Author: Lea Leever Oldham
A fascinating look at life over a century and a half ago through the eyes of a man who traveled this nation when it was still very young. He coped with Washington and Army politics. He negotiated Indian treaties and sat on court martial boards as commander of the Cherokee Nation. Vivid word pictures of Lindsay’s U.S. takes us to those days. He is overwhelmed by the Erie Canal, describing it as a work designed and executed by man “so disproportionate and so incommensurate with his means.” He found the Great Lakes breathtaking in “desolate majesty - their magnitude - crystal cleanness.” He likens washing his hands in Lake Superior to the “religious reverence of the Hindustandess bathing in Ganges.”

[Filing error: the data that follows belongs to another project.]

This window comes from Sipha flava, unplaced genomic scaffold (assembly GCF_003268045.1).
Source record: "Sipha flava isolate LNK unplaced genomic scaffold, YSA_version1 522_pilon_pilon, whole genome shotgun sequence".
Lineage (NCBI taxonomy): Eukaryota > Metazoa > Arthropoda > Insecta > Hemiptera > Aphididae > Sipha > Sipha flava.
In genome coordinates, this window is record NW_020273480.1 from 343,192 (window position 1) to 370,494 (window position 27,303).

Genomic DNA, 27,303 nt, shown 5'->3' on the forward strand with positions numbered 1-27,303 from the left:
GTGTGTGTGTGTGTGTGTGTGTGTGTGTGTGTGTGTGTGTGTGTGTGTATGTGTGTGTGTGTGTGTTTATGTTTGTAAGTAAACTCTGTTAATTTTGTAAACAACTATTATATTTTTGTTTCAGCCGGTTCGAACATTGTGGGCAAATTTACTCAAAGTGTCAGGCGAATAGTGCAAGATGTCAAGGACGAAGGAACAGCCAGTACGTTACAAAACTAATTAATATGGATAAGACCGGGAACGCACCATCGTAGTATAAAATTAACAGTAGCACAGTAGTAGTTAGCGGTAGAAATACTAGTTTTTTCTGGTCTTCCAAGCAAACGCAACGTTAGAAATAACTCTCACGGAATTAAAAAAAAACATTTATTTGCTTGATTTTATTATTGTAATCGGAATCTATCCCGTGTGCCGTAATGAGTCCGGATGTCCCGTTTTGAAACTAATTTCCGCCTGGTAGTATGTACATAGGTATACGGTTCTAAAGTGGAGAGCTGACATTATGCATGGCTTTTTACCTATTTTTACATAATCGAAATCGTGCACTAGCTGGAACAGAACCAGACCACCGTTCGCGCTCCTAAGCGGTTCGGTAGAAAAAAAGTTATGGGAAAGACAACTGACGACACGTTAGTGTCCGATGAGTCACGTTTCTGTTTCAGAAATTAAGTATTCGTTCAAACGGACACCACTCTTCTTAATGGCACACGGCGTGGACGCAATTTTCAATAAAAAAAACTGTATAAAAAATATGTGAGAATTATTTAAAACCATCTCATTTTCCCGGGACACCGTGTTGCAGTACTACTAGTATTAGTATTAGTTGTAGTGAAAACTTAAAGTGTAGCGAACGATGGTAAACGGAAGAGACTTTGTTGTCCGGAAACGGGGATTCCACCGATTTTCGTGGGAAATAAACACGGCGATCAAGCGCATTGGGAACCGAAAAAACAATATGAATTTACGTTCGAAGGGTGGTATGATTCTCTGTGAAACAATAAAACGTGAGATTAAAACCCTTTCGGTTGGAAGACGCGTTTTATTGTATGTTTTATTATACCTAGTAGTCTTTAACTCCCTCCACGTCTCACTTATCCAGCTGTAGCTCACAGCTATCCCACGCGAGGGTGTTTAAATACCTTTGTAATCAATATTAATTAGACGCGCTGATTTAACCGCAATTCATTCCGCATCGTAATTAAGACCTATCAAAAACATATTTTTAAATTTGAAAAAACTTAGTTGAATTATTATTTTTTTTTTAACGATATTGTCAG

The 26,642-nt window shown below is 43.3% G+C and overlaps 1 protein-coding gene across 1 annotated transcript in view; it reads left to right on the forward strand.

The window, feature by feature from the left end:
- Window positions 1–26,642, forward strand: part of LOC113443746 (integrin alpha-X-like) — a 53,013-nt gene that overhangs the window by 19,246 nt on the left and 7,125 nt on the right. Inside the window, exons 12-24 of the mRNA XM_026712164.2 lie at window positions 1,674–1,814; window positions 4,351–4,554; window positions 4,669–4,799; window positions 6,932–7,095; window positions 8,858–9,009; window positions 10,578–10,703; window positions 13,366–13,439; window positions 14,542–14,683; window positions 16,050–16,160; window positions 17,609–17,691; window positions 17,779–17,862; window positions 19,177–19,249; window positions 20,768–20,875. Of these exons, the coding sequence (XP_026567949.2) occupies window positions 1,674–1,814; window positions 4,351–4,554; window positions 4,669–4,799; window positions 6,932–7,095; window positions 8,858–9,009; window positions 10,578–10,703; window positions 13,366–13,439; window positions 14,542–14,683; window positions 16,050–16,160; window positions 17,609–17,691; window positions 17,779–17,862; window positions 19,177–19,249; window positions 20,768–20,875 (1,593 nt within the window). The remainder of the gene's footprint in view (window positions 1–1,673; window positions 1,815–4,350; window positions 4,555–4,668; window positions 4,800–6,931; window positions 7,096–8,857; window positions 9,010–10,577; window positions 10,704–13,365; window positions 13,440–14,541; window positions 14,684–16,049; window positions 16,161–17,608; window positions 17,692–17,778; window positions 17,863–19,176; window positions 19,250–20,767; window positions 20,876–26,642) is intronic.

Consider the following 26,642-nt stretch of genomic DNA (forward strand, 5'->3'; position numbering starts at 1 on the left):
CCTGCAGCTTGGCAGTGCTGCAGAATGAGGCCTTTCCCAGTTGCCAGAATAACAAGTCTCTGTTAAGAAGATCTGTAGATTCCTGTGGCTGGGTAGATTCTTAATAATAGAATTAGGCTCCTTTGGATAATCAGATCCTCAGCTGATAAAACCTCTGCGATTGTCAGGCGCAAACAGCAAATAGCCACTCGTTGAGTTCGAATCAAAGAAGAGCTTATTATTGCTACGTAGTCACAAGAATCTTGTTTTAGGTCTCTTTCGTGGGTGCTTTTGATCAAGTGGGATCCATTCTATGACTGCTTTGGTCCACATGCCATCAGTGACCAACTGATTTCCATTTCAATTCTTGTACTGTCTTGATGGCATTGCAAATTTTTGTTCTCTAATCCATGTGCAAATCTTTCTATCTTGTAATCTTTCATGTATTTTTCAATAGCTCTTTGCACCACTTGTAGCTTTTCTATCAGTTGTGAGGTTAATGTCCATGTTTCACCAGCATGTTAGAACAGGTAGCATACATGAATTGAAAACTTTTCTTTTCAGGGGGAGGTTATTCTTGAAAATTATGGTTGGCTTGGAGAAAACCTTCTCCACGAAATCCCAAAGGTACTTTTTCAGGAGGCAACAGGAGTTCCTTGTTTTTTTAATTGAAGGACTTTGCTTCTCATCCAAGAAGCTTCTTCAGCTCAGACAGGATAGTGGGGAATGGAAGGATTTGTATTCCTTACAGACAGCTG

Some letters talk about such mundane concerns as investments and planting instructions to the overseer. However, his letter about the loss of his young son and namesake makes him question his profession which keeps him away from those he loves and describes his feelings as “severe and heart rendering.” Major General Scott sent a letter of condolence to Lindsay’s widow saying “he coerced [the Cherokees] by kindness” annotated by Edward Lindsay Oldham.
1998, 8.5" X 11", Softbound, 89 pages
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